The real meat of this article, however, concerns the difference between consumer-grade internet connections, and those offered specifically for business. The first thing you’ll no doubt notice is there is a huge price gap between the two. For a 20mbps down/2mbps up home connection, you can pay anything from R699 and up depending on the ISP, but for the same speed with a “business” tag on it, that price jumps into the thousands. Yes, thousands, even for 20mbps.

That’s because business connections come with things consumer connections don’t, like low contention ratios and Service Level Agreements that guarantee a certain amount of up-time, responses from engineers within a specified time limit, and guaranteed 24/7/365 line performance with office and after-hours support.

Low contention is important, because it means that you’re connected to a network node shared by fewer other businesses/individuals than a consumer-grade line is, something that helps to ensure stable and consistent performance from your connection. It’s the difference between having a car all to yourself, and sharing it with another 45 people – the 45-person bus will cost less, sure, but it’ll also go slower and offer a worse experience and have no definitive time on your destination.

When you’re running business-critical apps and services on your internet line, you can’t afford to be down for any length of time, but it’s expensive for an ISP to provide guarantees that you won’t go down (equipment, technicians, transport to problem areas in case it’s needed), and thus you’ll pay more.

Comparatively, a consumer-grade connection is a best-effort service. That means you get what you get, and if you have to wait several hours / days before any issues are sorted out, well, you just have to wait. Should you have the same experience with a poor-performing business line with an SLA in place, on the other hand, you can rightfully expect efficient service and feedback, and a restoration of services within the SLA timeframes. Should SLA be missed, there are even punitive measures in place, so you don’t pay the premiums on the service for that month.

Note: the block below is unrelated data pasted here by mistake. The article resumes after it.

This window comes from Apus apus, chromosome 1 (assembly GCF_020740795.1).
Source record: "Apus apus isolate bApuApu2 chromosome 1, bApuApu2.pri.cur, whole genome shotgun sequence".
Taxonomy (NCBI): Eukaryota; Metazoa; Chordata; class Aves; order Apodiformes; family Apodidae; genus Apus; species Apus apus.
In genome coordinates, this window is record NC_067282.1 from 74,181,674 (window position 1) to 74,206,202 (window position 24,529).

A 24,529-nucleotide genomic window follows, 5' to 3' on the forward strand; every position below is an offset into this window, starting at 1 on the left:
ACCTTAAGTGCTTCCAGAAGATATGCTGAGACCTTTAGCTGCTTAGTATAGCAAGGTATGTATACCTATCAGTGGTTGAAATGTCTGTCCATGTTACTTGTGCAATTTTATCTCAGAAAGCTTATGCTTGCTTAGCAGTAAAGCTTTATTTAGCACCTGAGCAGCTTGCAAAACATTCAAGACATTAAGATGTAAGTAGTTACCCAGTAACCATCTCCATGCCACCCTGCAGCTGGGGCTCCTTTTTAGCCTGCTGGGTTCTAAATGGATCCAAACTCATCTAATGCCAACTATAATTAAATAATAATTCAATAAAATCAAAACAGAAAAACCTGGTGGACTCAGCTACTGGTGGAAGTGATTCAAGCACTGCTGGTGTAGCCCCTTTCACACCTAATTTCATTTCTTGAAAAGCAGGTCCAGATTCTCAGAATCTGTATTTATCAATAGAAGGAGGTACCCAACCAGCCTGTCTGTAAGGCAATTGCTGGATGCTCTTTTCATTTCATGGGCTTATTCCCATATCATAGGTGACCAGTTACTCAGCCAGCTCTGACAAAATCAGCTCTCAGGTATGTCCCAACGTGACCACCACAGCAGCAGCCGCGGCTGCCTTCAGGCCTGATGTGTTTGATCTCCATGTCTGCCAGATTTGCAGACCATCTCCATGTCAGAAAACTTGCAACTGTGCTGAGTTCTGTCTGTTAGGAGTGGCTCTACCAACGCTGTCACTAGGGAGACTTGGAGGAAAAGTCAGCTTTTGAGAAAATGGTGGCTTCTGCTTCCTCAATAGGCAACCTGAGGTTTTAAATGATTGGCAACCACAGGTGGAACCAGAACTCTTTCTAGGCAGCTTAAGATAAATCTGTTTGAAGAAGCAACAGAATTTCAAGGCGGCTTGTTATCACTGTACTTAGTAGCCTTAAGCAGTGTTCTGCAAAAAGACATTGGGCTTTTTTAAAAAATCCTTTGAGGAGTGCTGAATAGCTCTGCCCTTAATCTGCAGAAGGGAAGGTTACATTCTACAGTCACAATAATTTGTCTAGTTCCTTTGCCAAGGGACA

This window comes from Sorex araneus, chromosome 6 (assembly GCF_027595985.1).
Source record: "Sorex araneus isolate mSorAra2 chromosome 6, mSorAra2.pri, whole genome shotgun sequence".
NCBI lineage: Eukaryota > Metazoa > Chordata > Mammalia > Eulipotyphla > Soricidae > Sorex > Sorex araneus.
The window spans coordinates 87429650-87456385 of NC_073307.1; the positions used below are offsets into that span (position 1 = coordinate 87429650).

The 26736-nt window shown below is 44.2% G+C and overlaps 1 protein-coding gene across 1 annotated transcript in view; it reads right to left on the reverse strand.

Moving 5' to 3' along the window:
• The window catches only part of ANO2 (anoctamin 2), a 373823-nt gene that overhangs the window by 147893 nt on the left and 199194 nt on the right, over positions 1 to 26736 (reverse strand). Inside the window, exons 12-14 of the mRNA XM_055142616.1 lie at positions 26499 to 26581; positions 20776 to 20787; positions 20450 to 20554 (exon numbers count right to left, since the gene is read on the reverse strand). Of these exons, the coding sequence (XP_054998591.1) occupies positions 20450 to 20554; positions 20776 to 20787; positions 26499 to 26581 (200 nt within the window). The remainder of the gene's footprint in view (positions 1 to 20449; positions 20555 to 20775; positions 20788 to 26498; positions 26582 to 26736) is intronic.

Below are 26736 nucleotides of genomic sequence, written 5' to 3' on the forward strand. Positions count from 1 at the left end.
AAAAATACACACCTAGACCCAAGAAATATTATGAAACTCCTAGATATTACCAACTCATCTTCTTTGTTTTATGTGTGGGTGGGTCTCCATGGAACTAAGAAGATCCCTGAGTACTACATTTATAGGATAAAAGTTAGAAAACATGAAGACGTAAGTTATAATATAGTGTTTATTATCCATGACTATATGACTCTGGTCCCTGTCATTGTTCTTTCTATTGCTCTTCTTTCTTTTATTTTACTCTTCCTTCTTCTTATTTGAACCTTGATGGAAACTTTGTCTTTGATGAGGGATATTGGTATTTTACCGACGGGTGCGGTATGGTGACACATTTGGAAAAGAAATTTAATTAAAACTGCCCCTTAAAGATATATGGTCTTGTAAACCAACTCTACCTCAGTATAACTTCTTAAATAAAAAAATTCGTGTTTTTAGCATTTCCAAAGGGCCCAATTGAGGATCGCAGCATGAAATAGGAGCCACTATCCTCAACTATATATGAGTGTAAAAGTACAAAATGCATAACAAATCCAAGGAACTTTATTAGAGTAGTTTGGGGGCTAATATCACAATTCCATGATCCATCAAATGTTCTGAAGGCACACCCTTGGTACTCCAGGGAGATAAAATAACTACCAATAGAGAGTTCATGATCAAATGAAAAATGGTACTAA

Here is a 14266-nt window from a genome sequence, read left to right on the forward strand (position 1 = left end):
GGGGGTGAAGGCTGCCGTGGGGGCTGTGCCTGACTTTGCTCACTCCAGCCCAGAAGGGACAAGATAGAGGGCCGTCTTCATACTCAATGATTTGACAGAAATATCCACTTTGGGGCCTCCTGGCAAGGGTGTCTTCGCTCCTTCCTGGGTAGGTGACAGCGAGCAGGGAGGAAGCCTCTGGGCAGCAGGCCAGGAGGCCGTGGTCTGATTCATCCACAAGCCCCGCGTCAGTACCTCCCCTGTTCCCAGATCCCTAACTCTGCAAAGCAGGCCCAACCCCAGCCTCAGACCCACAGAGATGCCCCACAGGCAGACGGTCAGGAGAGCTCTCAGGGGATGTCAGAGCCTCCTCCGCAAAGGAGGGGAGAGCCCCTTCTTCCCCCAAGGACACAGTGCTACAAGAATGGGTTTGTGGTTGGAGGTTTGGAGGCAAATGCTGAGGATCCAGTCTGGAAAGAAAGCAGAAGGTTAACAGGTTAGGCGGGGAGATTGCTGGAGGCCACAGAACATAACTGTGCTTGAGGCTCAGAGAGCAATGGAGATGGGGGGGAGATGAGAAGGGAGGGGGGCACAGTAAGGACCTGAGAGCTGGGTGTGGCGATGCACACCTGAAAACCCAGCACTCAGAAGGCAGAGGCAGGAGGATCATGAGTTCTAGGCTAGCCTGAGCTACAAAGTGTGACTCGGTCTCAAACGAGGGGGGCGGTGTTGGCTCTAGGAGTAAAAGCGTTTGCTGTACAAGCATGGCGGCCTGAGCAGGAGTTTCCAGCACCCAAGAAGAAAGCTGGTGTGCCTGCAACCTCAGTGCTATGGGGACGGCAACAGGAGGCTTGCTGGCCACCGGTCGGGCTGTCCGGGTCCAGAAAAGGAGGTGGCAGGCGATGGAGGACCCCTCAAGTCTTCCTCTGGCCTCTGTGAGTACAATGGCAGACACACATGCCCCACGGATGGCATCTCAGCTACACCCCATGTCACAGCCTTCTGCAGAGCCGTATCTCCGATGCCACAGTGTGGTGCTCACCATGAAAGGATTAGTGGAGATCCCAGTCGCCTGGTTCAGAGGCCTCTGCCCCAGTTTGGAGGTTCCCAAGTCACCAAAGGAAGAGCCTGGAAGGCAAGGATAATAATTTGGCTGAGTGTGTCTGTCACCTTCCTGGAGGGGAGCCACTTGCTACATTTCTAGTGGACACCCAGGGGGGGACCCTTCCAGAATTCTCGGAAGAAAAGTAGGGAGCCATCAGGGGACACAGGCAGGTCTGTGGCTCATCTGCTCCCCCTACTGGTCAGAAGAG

Business vs consumer connections are like two pizza-delivery services: one that has a 30-minutes-or-it’s-free policy, and one that doesn’t. Should the first fail to deliver in 30 minutes or less, you get a free pizza, but should the second do the same, well, you just have to wait, and it’ll be cold, and sorry for you. Don’t expect the first pizza place to charge as little as the second does, though. Same principle.

Managed or unmanaged

Perhaps the most important decision to make is whether you want to manage the internet account yourself or whether you want to outsource that task. Most SMEs big enough to have a technology expert inhouse prefer to focus on their business while outsourcing these operational aspects to a trusted provider who is an expert in this field.

Ask for help

Should none of this make much sense to you, there are companies that offer assessment services. Trained professionals will visit your premises and evaluate your company’s needs, and recommend services based on their observations.

This is part of what Turrito Networks does; they can provide you with a Network Requirement Assessment professional, who will do exactly that.

Turrito Networks is “network-agnostic”, too, meaning they can recommend the best solution to fit your needs, without forcing the use of a limited range of providers, so you can rest assured that you’re getting the package best-suited to your business’s needs.

Contact Turrito Networks today to book your Network Assessment, and take the confusion out of securing reliable, appropriate connectivity.